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This question has been answered, and points have been awarded.
What Is The Core Difference Between B2b And B2c?
3/10/2007 at 9:29 AM ET
Please i need some help!!!
I need to discuss...The core difference between B2B and B2C products and how these products are classified?
3/10/2007 at 9:31 AM
Um...B2B is sold to business, and B2C is sold to consumers?
Is it April 1?
3/10/2007 at 10:04 AM
The difference is who the products are purchased by. B2B products are sold to other businesses (thus,
business to business
) who (most generally) use those products to make other products that may be sold to another business or a consumer. B2C products go directly to a consumer - regular people.
An example of B2B products: Ball bearings, steel, most chemicals, integrated circuits. Examples of B2C products: iPods, televisions, jewellery.
There are some "crossover" products. For instance, computers - they are purchased by both consumers and business. Furniture - Consumers purchase furniture and businesses purchase furniture also.
Examples of companies:
B2B: DuPont, Intel, Boeing, GE Plastics Division
B2C: Walmart, Mattel, Revlon, Nike
Many companies are both. Most of the Fortune 20 companies sell to both consumers and businesses.
I hope this helps.
3/10/2007 at 10:07 AM
Wayde, I knew you were smart n' stuff...but, this is amazing.
3/10/2007 at 10:38 AM
It's a good question because it raises a question: how can B2C and B2B not describe a product marketed from a business? The first initial is redundant.
A more effective description would be a 'business or consumer' product.
In publishing we use the acronyms b2b magazines and b2c magazines and I usually shorten the description to 'business' or 'consumer' magazines.
3/10/2007 at 11:00 AM
Well, Peter, technically, if I sold my 1988 Yugo to Subscriptions Strategy, this would be a C2B product. Or, instead, if Randall offered me a higher price, then I'd sell it to him and it would be a C2C product. eBay facilitates C2C sales. So the "B2" is, of sorts, a short hand for "originally manufactured." If Randall knitted afghans and sold them on the side, I suppose that would make him a business. If he sold one to me and then, because I moved to Florida and didn't need an afghan any more, I sold that same afghan to you, I'm still a consumer.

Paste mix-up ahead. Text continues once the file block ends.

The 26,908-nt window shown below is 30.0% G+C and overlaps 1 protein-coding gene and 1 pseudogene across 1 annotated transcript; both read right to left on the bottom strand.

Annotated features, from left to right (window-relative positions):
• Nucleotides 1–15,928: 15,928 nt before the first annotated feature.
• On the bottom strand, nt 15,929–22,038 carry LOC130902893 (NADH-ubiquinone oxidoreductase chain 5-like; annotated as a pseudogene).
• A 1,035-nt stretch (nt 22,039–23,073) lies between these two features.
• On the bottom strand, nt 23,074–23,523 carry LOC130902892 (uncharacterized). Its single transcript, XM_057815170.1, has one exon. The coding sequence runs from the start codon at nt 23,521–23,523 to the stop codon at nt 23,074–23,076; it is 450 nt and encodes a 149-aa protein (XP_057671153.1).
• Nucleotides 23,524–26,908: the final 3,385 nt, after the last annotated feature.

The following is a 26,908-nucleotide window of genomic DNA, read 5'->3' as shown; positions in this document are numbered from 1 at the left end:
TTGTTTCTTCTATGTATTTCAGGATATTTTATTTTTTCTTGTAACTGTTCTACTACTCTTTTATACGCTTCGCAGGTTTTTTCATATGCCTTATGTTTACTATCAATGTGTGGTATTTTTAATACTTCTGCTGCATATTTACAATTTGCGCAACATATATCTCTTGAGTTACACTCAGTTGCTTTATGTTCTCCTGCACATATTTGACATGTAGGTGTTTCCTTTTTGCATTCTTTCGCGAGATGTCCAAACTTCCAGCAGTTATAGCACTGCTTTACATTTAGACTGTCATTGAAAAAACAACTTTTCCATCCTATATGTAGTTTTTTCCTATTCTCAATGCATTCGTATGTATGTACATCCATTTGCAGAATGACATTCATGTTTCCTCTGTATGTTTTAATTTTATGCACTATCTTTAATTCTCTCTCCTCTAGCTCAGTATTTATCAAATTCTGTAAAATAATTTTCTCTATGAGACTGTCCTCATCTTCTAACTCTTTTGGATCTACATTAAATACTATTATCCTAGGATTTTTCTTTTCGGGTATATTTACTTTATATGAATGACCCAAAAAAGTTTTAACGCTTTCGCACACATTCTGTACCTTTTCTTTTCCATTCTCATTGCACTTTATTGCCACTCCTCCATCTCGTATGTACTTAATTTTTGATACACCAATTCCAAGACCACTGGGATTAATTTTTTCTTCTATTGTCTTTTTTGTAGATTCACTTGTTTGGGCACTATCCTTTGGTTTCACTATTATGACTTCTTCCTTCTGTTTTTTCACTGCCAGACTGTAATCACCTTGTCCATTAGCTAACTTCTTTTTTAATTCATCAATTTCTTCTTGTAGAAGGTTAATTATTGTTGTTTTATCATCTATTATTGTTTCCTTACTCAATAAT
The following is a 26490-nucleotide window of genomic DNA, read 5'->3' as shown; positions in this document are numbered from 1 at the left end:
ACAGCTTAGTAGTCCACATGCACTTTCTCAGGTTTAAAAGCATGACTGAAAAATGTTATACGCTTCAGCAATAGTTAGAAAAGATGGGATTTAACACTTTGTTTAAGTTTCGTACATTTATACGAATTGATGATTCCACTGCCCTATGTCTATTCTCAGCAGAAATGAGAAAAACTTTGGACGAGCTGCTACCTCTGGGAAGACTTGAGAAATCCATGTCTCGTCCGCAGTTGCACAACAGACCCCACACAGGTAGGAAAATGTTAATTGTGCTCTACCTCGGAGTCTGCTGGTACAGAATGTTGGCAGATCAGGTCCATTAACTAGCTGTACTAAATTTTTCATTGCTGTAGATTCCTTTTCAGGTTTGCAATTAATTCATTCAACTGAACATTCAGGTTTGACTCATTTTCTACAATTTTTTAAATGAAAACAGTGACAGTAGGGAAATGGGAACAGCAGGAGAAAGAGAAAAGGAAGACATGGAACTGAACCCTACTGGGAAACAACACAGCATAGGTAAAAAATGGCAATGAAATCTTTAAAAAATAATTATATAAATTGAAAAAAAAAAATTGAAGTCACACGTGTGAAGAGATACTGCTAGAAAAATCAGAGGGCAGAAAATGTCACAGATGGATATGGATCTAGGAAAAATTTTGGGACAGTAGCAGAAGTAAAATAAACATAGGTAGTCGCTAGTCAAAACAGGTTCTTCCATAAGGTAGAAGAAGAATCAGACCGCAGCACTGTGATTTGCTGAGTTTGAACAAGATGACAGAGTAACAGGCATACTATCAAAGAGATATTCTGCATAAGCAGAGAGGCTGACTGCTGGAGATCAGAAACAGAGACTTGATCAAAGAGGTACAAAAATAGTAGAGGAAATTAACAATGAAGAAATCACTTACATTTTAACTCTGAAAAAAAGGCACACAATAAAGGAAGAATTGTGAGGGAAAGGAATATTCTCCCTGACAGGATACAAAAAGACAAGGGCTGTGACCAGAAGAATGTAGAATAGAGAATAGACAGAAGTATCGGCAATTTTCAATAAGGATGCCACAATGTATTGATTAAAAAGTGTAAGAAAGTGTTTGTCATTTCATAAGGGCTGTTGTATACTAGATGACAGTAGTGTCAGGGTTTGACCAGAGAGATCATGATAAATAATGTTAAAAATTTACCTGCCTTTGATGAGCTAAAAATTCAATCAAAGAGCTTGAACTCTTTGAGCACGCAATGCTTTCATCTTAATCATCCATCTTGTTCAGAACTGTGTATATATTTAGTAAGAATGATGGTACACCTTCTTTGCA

Admittedly, this whole line of reasoning is a stretch. Not because of the designation of "C2" - more because who would want to buy a 1988 Yogo?
One other interesting point: Kraft foods sells their product to a grocery chain. The grocery chain is a business. Doesn't that make Kraft foods a B2B product? The answer is "no" because the grocery chain is a "channel of sale" partner for Kraft foods to be able to reach their target - the consumer.
3/10/2007 at 1:42 PM
You have be given some really great info above, I hope this also helps-
for a long time sales practice called business-to-business. B2B transactions primarily target companies and other wholesale buyers, while transactions targeting individuals are called B2C, or business-to-consumer.
Many organizations have both B2B and B2C components, but it's not unusual for a company to specialize in either B2B or B2C services or sales.
Many companies distribution or sales channels define whether they are B2B or B2C ----manufacturing clothing but not selling directly to the consumer is a business model that is B2B distribution by B2C product.
The dilemma becomes where and how you market and build your brand when you have a mix model.
Hope this helps
Good Luck & Happy Marketing ~
3/10/2007 at 4:34 PM
It's true that B2B describes a product sold to another business and that B2C means that the consumer is the customer. However, it goes beyiond that. In the first place, it may not be a product at all but a service - legal, accounting, marketing, management, cleaning, maintenance, etc. But the real important part of your question is the issue of "how" the marketing is done. Businesses have certain needs, requirements, purchasing or leasing patterns, decision makers, boards of directors, investors, expected lifespans or terms of the products or services, volume purchases, quanity discounts, and many other relevant points that need to be considered and taken into account when creating your sales message, sales presentation, USP, in-person presentation, lead generation, website presentation, trade shows, print ads, radio and TV, sponsorships, and similar aspects of telling your story to a professional user of your product or service. Many of these issues need to be addressed when marketing to the non-business consumer, but the thrust, approach, and language may be entirely different because their needs, the way they purchase, and why they purchase are different.
3/11/2007 at 9:43 PM
Thank you very much all for your comments!! I will let you know how my disscussion went in the near future.
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